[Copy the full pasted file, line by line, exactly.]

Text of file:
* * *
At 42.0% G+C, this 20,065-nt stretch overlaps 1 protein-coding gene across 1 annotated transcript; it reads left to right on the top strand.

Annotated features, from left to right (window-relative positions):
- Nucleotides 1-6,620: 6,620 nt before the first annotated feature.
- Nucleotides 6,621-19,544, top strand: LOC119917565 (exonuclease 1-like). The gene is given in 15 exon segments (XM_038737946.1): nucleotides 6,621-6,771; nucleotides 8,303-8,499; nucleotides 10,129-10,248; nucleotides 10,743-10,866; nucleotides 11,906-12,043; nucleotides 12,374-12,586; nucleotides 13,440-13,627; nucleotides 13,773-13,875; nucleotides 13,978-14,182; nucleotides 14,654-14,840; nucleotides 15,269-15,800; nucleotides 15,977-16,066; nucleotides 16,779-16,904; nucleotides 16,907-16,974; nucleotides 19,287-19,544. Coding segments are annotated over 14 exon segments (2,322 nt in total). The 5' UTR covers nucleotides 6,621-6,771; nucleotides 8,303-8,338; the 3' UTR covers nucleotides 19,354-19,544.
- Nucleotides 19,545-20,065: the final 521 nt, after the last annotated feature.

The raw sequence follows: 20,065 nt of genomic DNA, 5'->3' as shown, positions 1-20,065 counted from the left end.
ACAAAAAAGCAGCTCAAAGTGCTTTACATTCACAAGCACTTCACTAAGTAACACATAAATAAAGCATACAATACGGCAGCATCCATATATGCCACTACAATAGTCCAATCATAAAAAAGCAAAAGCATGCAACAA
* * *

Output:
At 42.0% G+C, this 20,065-nt stretch overlaps 1 protein-coding gene across 1 annotated transcript; it reads left to right on the top strand.

Annotated features, from left to right (window-relative positions):
- Nucleotides 1-6,620: 6,620 nt before the first annotated feature.
- Nucleotides 6,621-19,544, top strand: LOC119917565 (exonuclease 1-like). The gene is given in 15 exon segments (XM_038737946.1): nucleotides 6,621-6,771; nucleotides 8,303-8,499; nucleotides 10,129-10,248; nucleotides 10,743-10,866; nucleotides 11,906-12,043; nucleotides 12,374-12,586; nucleotides 13,440-13,627; nucleotides 13,773-13,875; nucleotides 13,978-14,182; nucleotides 14,654-14,840; nucleotides 15,269-15,800; nucleotides 15,977-16,066; nucleotides 16,779-16,904; nucleotides 16,907-16,974; nucleotides 19,287-19,544. Coding segments are annotated over 14 exon segments (2,322 nt in total). The 5' UTR covers nucleotides 6,621-6,771; nucleotides 8,303-8,338; the 3' UTR covers nucleotides 19,354-19,544.
- Nucleotides 19,545-20,065: the final 521 nt, after the last annotated feature.

The raw sequence follows: 20,065 nt of genomic DNA, 5'->3' as shown, positions 1-20,065 counted from the left end.
ACAAAAAAGCAGCTCAAAGTGCTTTACATTCACAAGCACTTCACTAAGTAACACATAAATAAAGCATACAATACGGCAGCATCCATATATGCCACTACAATAGTCCAATCATAAAAAAGCAAAAGCATGCAACAA